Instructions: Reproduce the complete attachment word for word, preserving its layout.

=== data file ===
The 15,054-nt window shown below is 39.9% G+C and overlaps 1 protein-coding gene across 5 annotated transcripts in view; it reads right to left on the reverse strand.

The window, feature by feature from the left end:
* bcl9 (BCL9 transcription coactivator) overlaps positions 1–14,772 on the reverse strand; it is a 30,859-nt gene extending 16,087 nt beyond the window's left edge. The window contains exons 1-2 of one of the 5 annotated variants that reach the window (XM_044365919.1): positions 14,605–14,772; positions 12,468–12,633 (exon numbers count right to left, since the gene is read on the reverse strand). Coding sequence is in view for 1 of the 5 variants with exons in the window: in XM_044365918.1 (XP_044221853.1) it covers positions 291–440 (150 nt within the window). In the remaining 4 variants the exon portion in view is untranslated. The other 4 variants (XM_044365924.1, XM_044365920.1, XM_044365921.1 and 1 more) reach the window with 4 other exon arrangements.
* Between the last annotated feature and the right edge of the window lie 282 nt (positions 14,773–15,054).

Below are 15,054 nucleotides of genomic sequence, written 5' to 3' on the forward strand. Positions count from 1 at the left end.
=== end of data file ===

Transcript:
The 15,054-nt window shown below is 39.9% G+C and overlaps 1 protein-coding gene across 5 annotated transcripts in view; it reads right to left on the reverse strand.

The window, feature by feature from the left end:
* bcl9 (BCL9 transcription coactivator) overlaps positions 1–14,772 on the reverse strand; it is a 30,859-nt gene extending 16,087 nt beyond the window's left edge. The window contains exons 1-2 of one of the 5 annotated variants that reach the window (XM_044365919.1): positions 14,605–14,772; positions 12,468–12,633 (exon numbers count right to left, since the gene is read on the reverse strand). Coding sequence is in view for 1 of the 5 variants with exons in the window: in XM_044365918.1 (XP_044221853.1) it covers positions 291–440 (150 nt within the window). In the remaining 4 variants the exon portion in view is untranslated. The other 4 variants (XM_044365924.1, XM_044365920.1, XM_044365921.1 and 1 more) reach the window with 4 other exon arrangements.
* Between the last annotated feature and the right edge of the window lie 282 nt (positions 14,773–15,054).

Below are 15,054 nucleotides of genomic sequence, written 5' to 3' on the forward strand. Positions count from 1 at the left end.